- Physical activity has been shown to lower the risk of several types of cancer, including breast, endometrial, and colon. It also reduces the risk of other serious diseases such as diabetes and heart disease.
- Achieve and keep a healthy weight.
- Being overweight or obese is a risk factor for many cancers, including breast, colon, endometrial and pancreatic. You can control your weight through regular exercise and healthy eating.
Other experts, including the following, also provide guidelines for exercise, nutrition and health:
- The Academy of Nutrition and Dietetics
- The United States Office of Disease Prevention and Health Promotion
- The American Institute for Cancer Research
- What is my risk of breast cancer?
- Given my risk, what are some things I can do to lower that risk or prevent a recurrence?
- What can I do to help my children reduce their risk of breast cancer?
- I have smoked for a long time and I am having trouble quitting. What can I do?
- I have smoked for a long time—how will quitting now make a difference to my health?
The following are studies focused on nutrition and cancer prevention.
- NCT04125914: HEALTH4Families: Optimizing a Weight Management and Health Behavior Intervention for BRCA+ and Families. This trial studies how well weight management and health behavior intervention lower the risk of cancer in patients with hereditary breast and ovarian cancer mutations or mutations.
- Energetics and Lifestyle in Inherited Syndromes (ELLIE’s Study). ELLIE’s Project is designed to look at factors, such as weight, Body Mass Index, metabolism, dietary habits and activity levels that may affect cancer risk in people with inherited mutations linked to cancer.
- NCT05094466: Parent and Family Obesity Intervention in Reducing Obesity Risk in Racial Ethnic Minority Families. This compares the effects of parent/caregiver-focused programs to family-focused programs in reducing obesity risk in racial ethnic minority families.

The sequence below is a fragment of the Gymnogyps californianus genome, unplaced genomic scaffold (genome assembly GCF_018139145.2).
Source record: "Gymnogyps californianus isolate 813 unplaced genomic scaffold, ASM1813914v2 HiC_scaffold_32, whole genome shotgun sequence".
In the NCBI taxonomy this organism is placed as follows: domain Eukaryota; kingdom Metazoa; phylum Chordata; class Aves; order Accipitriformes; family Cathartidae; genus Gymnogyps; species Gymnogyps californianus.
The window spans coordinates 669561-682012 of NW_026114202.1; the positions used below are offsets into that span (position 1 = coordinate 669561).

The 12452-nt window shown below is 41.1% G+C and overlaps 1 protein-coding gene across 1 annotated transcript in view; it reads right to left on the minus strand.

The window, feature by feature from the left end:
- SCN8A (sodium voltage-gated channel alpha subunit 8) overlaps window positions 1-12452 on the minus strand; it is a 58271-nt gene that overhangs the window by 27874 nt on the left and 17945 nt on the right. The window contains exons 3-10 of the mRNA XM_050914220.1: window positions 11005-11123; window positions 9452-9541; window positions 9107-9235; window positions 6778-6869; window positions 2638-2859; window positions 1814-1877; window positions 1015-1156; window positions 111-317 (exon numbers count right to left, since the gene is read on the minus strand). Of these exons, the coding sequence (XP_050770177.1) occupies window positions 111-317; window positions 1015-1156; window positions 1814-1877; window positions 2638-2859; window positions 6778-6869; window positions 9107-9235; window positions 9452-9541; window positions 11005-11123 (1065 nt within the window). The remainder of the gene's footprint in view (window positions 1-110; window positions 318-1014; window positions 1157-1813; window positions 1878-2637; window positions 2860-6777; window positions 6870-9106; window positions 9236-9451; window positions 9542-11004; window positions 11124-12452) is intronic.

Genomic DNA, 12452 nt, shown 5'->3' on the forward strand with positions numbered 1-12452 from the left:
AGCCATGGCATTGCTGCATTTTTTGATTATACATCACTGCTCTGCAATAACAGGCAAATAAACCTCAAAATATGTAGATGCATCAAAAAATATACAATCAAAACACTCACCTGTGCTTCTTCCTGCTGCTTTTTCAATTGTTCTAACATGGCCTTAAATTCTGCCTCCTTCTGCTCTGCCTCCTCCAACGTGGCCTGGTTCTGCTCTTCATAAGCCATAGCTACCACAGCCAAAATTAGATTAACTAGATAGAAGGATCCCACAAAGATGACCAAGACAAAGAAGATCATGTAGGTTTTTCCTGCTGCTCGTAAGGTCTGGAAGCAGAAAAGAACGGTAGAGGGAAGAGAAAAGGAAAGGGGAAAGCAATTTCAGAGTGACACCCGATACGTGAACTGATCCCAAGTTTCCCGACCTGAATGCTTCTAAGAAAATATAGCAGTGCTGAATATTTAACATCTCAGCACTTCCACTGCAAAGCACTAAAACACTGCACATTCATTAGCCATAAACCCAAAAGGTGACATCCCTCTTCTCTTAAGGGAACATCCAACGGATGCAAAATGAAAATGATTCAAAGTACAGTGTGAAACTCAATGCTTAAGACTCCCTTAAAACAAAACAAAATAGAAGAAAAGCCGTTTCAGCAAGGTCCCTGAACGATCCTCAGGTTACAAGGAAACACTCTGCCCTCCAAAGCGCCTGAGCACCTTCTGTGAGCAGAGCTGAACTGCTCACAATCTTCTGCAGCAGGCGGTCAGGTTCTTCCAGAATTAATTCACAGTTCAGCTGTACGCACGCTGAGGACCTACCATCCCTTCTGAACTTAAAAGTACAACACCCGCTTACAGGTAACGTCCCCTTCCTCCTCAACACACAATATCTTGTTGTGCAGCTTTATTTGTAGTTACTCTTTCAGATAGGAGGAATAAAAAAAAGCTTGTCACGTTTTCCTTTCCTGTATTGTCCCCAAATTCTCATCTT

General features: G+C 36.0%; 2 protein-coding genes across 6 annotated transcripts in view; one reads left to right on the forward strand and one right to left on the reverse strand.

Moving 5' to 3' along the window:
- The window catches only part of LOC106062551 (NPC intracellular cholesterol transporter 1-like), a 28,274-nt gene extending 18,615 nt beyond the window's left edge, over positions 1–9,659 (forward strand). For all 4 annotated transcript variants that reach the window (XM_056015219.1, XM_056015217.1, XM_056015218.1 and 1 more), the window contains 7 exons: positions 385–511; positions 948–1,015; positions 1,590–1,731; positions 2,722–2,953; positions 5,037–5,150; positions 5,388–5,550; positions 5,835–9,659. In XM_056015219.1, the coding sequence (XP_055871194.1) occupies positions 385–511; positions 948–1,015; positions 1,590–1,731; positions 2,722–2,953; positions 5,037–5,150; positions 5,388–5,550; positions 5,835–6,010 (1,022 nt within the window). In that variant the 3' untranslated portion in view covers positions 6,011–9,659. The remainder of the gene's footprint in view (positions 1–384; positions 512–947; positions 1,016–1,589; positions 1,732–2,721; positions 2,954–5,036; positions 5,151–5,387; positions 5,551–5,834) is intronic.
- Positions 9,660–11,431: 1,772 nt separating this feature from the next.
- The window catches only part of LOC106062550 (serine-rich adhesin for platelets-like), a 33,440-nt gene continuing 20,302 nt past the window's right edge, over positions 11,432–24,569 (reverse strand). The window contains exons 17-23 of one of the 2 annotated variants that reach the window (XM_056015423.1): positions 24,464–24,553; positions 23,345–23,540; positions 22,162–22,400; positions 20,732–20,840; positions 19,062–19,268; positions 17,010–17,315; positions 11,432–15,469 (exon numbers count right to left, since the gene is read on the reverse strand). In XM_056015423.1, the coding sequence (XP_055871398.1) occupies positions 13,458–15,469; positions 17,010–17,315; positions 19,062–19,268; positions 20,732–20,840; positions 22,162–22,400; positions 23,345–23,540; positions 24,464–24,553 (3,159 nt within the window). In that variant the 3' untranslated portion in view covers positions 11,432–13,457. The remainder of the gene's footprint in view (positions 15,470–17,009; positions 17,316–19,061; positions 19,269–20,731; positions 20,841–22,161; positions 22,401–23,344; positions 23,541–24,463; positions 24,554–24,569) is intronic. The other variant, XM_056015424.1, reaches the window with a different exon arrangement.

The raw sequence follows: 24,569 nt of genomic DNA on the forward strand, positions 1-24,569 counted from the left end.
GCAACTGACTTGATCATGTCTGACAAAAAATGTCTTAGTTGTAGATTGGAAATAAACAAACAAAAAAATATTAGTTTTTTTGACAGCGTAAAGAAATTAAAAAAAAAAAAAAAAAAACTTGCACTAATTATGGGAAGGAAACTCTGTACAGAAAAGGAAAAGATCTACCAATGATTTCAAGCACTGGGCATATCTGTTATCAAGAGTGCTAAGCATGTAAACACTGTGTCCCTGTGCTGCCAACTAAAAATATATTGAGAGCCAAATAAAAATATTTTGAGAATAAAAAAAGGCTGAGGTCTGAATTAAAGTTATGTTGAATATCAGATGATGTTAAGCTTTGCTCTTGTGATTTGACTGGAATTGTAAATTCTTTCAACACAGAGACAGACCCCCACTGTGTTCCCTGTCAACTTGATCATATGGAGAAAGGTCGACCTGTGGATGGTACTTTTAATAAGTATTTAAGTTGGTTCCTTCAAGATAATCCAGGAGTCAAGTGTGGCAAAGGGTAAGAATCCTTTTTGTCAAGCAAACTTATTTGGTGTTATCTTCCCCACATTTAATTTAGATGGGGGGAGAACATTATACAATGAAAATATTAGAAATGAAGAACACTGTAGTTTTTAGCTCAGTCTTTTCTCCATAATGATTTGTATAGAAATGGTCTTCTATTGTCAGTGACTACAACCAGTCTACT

- NCT04374747: Fruit and Vegetable Intervention in Lactating Women to Reduce Breast Cancer Risk. This trial is for nursing mothers. This study will look to see if eating at least 8 to 10 daily servings of fruits and vegetables reduces breast cancer biomarkers.
- NCT03448003: Comprehensive Lifestyle Change To Prevent Breast Cancer. This trial looks at how well lifestyle changes work to prevent breast cancer. Premenopausal women 18 years and older with intact breast and ovaries are eligible.
- NCT03779867: Acute Exercise Intervention in Reducing Breast Cancer Risk in Healthy Participants (ACE). This trial at the Fred Hutchinson Cancer Research Center in Seattle studies how well acute exercise in healthy participants reduces the risk of breast cancer in healthy participants.
- NCT03550885: Diet Modulation of Bacterial Sulfur and Bile Acid Metabolism and Colorectal Cancer Risk. This study investigates colorectal cancer risk in African Americans who consume high amounts of taurine and saturated fat (e.g., animal-based diets) compared with those who consume low amounts of taurine and saturated fat (e.g., plant-based diets).
- NCT04192071: Virtual Human Delivered Nutrition Module for Colorectal Cancer Prevention. This study will develop and test an interactive nutrition module for use with colorectal cancer screening to learn which messages and graphics promote understanding of cancer risk and promote screening.
Nutritionists and dieticians are experts in food and diet with a focus on helping people maintain or improve their health. Dieticians are experts who have received additional training and certification. You can find a registered dietician in your area through Eatright.org, the website for the Academy of Nutrition and Dietetics. You can search for nutritionists by specialty, including "cancer," "weight management" and "heart health."
The American College of Sports Medicine has a “ProFinder” search tool that allows you to locate certified fitness professionals by location and specialty.